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SearchMonkey Apes The Chicken Co-op

Today’s column comes with some personal news. You’ll see it at the end, but I’ll be writing MediaPost’s Online Spin this summer, taking a hiatus from Search Insider after nearly four years. If you’re reading the columns here, I’ll still post them, but look for them on Thursday instead of Tuesday. Thanks for your readership; I wouldn’t have lasted this long writing without such a warm response and great conversations.
SearchMonkey Apes The Chicken Co-op
Yahoo SearchMonkey is finally here. It’s one of the most important
developments affecting search engine optimization, and one that can
vastly improve the search experience for users. It could be the most
significant, revolutionary, unique search development this year. Yet in
its current form, hardly anyone will use it.
In another entry in Yahoo’s “God bless ‘em for trying” files
(which reside right next to Ask.com’s “Don’t you remember we were the
first to do that?” folder), Yahoo’s on to a great idea with
SearchMonkey. Here’s how it works:

  • A site owner creates a SearchMonkey application that provides more structure to search listings.  Yahoo’s developer site
    shows an example where a site for movie tickets lists facts about the
    film, ratings, and several deep links within the search result. The
    visual helps here.
  • The site listings then get included in Yahoo’s Search Gallery. Currently there are about 40 listings from Yahoo, LinkedIn, MTV, Amazon, Facebook and others.
  • Users, who must be registered with Yahoo, go to the gallery and select the search enhancements they want.
  • When the user is signed in and conducts searches that would
    ordinarily pull up those search results, the enhanced listings appear.
    Note that this doesn’t affect the order of the rankings — but the
    enhanced listings should attract more user engagement.The improvements to search results are unquestionably beneficial.
    Yet there are three problems with SearchMonkey: usability, perceived
    value, and the competitive history.
    Usability. There are way too many steps the user
    needs to go through before getting SearchMonkey to work. The biggest
    step, a real leap, is finding out about SearchMonkey. Who’s going to
    educate users? This will take an intensive amount of promotion from
    Yahoo. Presumably, participating publishers could take part in
    encouraging users to sign up, especially when those publishers will
    benefit more than their competitors in those search listings, but
    publishers probably won’t work so hard if they’re getting 75% or more
    of their search traffic from Google.
    The next steps for users are unnecessarily laborious. I wrote about this yesterday on my blog,  which also includes a  presentation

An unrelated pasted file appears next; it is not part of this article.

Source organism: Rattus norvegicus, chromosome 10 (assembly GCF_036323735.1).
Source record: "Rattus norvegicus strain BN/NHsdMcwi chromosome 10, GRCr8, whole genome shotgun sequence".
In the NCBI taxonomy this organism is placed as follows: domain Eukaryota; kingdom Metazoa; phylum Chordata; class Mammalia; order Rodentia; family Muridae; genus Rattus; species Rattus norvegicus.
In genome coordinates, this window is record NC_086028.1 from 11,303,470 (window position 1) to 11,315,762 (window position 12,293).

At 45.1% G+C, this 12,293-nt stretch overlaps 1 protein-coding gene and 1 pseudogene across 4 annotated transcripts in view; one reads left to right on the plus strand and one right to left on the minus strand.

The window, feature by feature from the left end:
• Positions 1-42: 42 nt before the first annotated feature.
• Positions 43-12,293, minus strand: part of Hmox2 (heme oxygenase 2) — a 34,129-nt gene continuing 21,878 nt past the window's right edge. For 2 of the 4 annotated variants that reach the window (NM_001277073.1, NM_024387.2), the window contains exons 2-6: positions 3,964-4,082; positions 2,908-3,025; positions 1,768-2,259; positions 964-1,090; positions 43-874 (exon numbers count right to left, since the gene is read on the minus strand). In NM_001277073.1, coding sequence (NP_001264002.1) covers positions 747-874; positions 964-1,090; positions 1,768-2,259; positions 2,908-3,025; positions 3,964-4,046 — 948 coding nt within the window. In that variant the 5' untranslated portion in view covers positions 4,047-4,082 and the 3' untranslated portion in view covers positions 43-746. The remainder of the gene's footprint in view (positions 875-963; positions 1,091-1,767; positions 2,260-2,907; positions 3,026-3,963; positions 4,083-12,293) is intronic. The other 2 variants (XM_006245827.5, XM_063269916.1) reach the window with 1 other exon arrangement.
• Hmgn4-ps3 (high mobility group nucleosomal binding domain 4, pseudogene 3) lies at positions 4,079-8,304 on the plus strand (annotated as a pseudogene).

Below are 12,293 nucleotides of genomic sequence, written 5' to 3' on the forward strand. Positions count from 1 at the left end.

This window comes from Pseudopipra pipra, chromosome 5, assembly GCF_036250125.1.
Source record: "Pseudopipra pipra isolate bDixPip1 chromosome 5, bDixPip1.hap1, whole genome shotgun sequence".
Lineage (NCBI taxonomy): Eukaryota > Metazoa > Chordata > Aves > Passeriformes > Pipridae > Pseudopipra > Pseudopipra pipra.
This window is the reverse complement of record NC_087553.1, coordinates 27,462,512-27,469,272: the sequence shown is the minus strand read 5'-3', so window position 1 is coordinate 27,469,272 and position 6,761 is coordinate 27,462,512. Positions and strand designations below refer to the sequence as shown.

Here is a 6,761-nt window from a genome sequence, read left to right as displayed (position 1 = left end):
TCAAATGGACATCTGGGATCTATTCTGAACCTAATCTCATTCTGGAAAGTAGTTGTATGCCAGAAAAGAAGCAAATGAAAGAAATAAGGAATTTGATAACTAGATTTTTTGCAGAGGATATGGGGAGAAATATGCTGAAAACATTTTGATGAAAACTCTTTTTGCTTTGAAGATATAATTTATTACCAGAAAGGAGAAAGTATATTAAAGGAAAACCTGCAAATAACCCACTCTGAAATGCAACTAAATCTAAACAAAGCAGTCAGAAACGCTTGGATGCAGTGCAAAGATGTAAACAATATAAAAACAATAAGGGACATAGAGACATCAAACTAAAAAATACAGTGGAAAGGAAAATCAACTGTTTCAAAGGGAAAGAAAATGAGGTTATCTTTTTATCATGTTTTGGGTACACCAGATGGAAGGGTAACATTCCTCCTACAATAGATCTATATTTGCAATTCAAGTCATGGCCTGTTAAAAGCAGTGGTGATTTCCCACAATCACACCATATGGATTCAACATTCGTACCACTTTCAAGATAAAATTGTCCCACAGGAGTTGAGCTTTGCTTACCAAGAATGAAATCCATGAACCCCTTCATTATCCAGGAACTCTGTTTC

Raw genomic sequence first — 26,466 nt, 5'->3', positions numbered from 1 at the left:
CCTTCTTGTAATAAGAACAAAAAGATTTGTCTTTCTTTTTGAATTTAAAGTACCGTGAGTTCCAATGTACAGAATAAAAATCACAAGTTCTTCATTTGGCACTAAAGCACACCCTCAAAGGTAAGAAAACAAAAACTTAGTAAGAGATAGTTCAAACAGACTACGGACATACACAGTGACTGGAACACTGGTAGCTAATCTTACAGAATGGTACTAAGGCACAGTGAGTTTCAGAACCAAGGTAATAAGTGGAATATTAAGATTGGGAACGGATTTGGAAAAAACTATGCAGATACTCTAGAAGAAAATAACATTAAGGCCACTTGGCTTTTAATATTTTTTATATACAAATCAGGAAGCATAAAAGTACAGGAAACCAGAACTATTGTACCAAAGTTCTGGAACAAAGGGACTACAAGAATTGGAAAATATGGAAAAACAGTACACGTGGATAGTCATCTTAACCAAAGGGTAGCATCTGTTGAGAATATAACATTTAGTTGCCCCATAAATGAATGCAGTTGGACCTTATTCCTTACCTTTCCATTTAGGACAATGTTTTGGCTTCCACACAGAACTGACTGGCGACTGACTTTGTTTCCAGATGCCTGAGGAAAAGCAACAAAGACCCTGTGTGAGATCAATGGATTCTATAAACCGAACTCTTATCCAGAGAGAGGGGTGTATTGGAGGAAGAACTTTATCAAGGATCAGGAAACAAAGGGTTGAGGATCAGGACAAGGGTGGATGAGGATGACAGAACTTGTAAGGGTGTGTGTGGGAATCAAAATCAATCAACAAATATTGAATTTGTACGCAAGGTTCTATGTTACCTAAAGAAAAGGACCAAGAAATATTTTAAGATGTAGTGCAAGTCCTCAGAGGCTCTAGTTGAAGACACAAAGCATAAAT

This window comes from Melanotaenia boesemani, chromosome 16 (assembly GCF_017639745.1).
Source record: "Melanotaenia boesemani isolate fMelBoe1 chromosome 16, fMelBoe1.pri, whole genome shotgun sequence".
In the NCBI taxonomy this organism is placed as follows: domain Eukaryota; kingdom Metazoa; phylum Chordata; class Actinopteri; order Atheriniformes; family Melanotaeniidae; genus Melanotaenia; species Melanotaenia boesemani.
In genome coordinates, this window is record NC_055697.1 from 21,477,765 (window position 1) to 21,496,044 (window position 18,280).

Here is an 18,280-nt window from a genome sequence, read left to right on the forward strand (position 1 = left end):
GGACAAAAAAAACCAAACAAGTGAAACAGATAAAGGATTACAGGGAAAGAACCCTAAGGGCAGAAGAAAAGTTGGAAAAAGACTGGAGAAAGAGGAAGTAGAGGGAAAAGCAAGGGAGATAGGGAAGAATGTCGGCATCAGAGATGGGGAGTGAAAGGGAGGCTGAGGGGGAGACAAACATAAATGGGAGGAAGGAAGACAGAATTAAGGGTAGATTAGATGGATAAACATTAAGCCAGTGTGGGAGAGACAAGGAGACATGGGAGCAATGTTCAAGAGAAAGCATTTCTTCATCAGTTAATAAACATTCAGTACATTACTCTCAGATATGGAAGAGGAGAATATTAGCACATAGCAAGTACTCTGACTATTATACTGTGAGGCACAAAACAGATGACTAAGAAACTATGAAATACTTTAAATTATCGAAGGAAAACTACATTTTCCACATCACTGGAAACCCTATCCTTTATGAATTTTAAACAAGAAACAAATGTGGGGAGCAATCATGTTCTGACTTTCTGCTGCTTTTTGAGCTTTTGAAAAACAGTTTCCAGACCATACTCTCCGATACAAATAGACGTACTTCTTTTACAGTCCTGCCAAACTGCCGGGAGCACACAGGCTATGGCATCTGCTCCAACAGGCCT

hosted on SlideShare. To get a plug-in to work, users need to review
    the enhancements, check the box next to what they want, click a blue
    “add” button, click a yellow “add” button, click “save,” and then
    continue. A few times during the process, I thought I was done and
    tried a search only to realize I hadn’t completed the process. The fact
    that it’s a process is a bad sign.
    Perceived value. When will users know that
    SearchMonkey plug-ins are paying off for them? When they do a search
    that would have triggered one of the affected results. Odds are it
    won’t be that often. And even then, it will only improve one or two
    results on the page at most. So there’s all this work and a relatively
    small payoff, with the publisher reaping more benefits than the user.
    Competitive history. There was another service
    that allowed publishers to enhance search results, but only when users
    opted-in to those listings: Google Co-op, an essentially defunct
    project that has evolved into something vastly different, the Custom
    Search Engine. While there are differences between Co-op 1.0 (namely
    its Subscribed Links  component) and SearchMonkey, SearchMonkey will probably meet the same fate.
    Yet isn’t customization king now? Isn’t SearchMonkey at the vanguard of all the trends shaping digital media?
    There are some questions remaining, and you won’t have to wait a
    whole week for answers. I’m taking a journalistic road trip this
    summer, spending a couple months away from the Search Insider, where
    I’ve written about 200 columns since July 2004. Starting this week, I
    will be contributing to MediaPost’s Thursday Online Spin. For those
    who’ve been following all along and for those who’ve only read a column
    or two, I hope you’ll take part in the journey, keep the comments
    coming, and see where the road takes us.
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